Why Captain America is the Perfect Superhero

Perfect in every way

I’m not saying Captain America is perfect because I was him on the Zimbio “What avenger you?” Quiz. Nor is it because I recently watched the two films bearing his name.

No, Captain America ranks as a perfect hero because he’s uncompromising, principled, and unencumbered by personal baggage. It doesn’t hurt that he’s handsome with sculpted muscles, either.

Of course, those exterior qualities grace every so-called Superhero. Beauty is only skin deep, after all, so we must go deeper to find a hero to acclaim perfect.

His Principles

Every hero fights for cause. Why do they call them The Justice League? They uphold justice using the might makes right principle.

Cap doesn’t believe might makes right. Just because he’s strong enough to dominate most people doesn’t excuse such an action. In fact, his biggest problem is with people and organizations who want to force those who are weaker into submission.

He’s a patriot. He believes America is the “land of the free and the home of the brave.” He dons that red, white and blue uniform with purpose.

He believes the truth is for everyone. In fact, his major issue with S.H.I.E.L.D. is the secrecy and deception. An honorable man is honest. Always.

 A Stand-up Guy

Cap doesn’t care who gives an order if it is wrong. This guy isn’t the peon soldier not “paid enough to think” and who must obey without question.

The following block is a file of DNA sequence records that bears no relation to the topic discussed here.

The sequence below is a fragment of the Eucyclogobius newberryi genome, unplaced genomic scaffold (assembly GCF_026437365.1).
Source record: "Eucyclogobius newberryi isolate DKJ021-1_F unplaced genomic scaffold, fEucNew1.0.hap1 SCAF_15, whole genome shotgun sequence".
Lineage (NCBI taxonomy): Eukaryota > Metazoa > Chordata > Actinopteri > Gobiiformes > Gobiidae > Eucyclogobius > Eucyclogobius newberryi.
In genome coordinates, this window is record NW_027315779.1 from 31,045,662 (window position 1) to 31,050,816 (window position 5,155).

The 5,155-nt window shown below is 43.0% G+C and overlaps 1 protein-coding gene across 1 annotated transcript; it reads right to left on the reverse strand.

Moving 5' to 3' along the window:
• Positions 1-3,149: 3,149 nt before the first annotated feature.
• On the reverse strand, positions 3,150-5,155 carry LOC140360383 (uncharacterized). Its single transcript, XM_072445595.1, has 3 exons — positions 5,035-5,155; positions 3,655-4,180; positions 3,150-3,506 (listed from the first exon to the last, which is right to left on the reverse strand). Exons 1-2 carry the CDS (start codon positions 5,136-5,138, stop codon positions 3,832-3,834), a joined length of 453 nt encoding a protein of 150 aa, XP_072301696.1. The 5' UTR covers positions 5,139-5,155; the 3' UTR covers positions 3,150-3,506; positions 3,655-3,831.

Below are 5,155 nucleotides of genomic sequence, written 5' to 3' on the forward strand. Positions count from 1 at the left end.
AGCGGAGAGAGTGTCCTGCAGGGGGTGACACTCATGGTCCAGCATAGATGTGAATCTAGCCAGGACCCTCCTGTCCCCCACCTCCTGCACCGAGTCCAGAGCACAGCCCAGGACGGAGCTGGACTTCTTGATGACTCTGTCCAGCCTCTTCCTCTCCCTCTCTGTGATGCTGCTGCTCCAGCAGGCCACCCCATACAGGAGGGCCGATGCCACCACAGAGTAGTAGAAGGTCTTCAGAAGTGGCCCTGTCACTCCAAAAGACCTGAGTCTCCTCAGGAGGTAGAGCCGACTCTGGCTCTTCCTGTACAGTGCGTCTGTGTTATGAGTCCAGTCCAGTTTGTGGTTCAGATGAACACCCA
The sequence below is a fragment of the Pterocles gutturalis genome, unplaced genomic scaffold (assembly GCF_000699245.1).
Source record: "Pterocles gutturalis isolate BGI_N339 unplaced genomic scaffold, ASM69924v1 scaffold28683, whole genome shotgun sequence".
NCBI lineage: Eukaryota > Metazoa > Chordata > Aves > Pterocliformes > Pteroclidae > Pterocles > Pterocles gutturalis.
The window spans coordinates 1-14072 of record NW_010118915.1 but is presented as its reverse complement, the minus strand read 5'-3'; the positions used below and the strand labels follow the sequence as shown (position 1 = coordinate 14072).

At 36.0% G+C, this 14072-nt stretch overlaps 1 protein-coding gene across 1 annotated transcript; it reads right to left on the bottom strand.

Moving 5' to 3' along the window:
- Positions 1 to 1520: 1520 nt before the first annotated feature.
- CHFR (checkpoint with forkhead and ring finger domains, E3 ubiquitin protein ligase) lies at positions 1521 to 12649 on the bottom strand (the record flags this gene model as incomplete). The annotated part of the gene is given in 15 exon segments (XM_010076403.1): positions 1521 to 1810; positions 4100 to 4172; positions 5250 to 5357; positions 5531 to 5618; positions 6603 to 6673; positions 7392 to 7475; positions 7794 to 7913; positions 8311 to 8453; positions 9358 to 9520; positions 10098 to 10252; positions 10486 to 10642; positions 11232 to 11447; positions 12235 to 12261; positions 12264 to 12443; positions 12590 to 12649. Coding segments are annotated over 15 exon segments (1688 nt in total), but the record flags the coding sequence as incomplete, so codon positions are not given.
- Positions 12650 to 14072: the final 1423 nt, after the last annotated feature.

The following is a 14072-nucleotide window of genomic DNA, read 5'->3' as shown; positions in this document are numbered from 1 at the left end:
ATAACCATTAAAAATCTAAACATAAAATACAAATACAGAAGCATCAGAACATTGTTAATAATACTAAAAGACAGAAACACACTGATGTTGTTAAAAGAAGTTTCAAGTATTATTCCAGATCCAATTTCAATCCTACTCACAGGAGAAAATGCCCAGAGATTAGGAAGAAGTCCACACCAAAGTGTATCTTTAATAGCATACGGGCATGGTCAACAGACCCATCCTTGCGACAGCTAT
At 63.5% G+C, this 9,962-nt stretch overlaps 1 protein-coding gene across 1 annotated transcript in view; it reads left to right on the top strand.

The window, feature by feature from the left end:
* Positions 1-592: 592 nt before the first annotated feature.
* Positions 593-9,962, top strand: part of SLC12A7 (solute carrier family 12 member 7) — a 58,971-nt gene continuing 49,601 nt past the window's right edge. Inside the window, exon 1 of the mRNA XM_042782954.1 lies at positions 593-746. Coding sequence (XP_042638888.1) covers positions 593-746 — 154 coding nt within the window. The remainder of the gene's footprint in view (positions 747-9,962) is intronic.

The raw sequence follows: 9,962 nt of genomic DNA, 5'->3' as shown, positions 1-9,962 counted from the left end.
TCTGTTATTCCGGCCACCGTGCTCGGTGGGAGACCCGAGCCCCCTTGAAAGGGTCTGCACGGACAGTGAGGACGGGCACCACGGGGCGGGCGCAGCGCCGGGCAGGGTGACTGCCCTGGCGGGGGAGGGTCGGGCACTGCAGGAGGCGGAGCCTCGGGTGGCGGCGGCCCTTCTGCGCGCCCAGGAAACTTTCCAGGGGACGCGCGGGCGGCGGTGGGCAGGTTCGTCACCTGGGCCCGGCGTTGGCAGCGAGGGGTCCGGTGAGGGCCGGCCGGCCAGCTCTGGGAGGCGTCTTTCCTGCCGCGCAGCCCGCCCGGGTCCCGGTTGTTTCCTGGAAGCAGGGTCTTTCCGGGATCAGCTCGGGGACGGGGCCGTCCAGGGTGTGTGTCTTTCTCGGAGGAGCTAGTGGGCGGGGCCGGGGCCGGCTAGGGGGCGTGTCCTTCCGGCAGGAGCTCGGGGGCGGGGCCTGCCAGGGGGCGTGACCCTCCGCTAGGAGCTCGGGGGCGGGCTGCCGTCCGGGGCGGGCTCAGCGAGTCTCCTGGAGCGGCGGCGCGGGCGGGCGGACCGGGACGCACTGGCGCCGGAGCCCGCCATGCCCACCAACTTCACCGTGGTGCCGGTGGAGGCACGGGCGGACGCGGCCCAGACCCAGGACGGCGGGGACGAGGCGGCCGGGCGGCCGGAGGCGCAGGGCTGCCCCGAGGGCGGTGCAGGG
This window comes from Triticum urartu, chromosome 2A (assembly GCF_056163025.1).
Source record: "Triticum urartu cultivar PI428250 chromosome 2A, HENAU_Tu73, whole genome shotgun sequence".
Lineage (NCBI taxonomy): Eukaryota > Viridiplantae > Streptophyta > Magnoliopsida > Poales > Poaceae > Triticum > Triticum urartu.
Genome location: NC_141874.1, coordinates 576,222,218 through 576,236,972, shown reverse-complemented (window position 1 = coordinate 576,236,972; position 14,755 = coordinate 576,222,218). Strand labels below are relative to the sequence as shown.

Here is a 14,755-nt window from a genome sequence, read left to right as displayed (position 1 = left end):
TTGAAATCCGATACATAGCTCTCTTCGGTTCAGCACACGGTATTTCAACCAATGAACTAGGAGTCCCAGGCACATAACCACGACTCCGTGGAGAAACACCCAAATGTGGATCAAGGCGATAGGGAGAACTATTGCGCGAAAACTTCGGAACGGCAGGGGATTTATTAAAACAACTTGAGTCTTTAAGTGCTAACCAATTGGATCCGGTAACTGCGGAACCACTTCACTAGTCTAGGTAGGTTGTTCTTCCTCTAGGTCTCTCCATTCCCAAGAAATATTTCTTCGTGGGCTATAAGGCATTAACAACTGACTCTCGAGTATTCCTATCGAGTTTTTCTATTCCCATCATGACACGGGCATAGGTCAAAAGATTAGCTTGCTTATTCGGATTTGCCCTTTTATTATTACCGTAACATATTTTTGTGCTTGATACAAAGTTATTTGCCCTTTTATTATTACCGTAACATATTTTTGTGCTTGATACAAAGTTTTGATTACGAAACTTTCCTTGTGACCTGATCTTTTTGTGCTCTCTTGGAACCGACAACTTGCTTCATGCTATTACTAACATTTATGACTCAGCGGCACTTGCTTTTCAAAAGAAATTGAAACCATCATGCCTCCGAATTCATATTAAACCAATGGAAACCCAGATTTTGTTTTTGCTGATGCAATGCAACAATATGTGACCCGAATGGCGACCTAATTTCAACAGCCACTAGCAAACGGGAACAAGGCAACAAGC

In the newest movie, Cap faces down his best friend. Decades encased in ice haven’t dimmed his loyalty. Bucky stood beside Steve when things were at their worst. Even if his brain has been tampered with, Bucky is Steve’s buddy.

Rather than save himself at the expense of Bucky’s life, Steve surrenders. The iron fist pounds his face and it looks like the end of the line. Doesn’t matter. His life isn’t worth betraying friendship. Bucky might not remember but Steve does. If he compromises his belief in loyalty first, what will life be worth?

This is a rare quality. Stand up and perish instead of shut-up and compromise. Cap is uncompromising in his core ideals and that makes him rise above the other superheroes – not to mention us regular folk.

Free from Entanglements

Superman Loves Lois Lane. Spiderman laves Mary Jane Watson. Wolverine dreams of Jean Grey.

These emotional entanglements hinder their ability to see the bigger picture. It also gives their enemies leverage against them. In fact, in their series they are all forced to choose between their love and the wider world.

In The Winter Soldier, Black Widow is constantly trying to set Captain America up with one girl or another. The irony in this wasn’t lost on me. She has no personal entanglements, either, but feels like he isn’t really living because he doesn’t date.

When the world needs saving, the perfect superhero rises to the challenge. He doesn’t safeguard his own family first. Since this will always be a temptation, it’s best for him to forgo these institutions.

Who thinks Captain America’s life is meaningless? He saves the world from domination by evil forces bent on selfish pursuits. His unselfish nature crowns his hero-hood.

When push comes to shove, I want Cap on my side. Facing a choice, he will never compromise his principles and favors no individual as more redeemable than another.

What’s your idea of a perfect superhero? Maybe you think they’re all flawed. Speak out. Cap would.

Patriotism: One Woman’s Perspective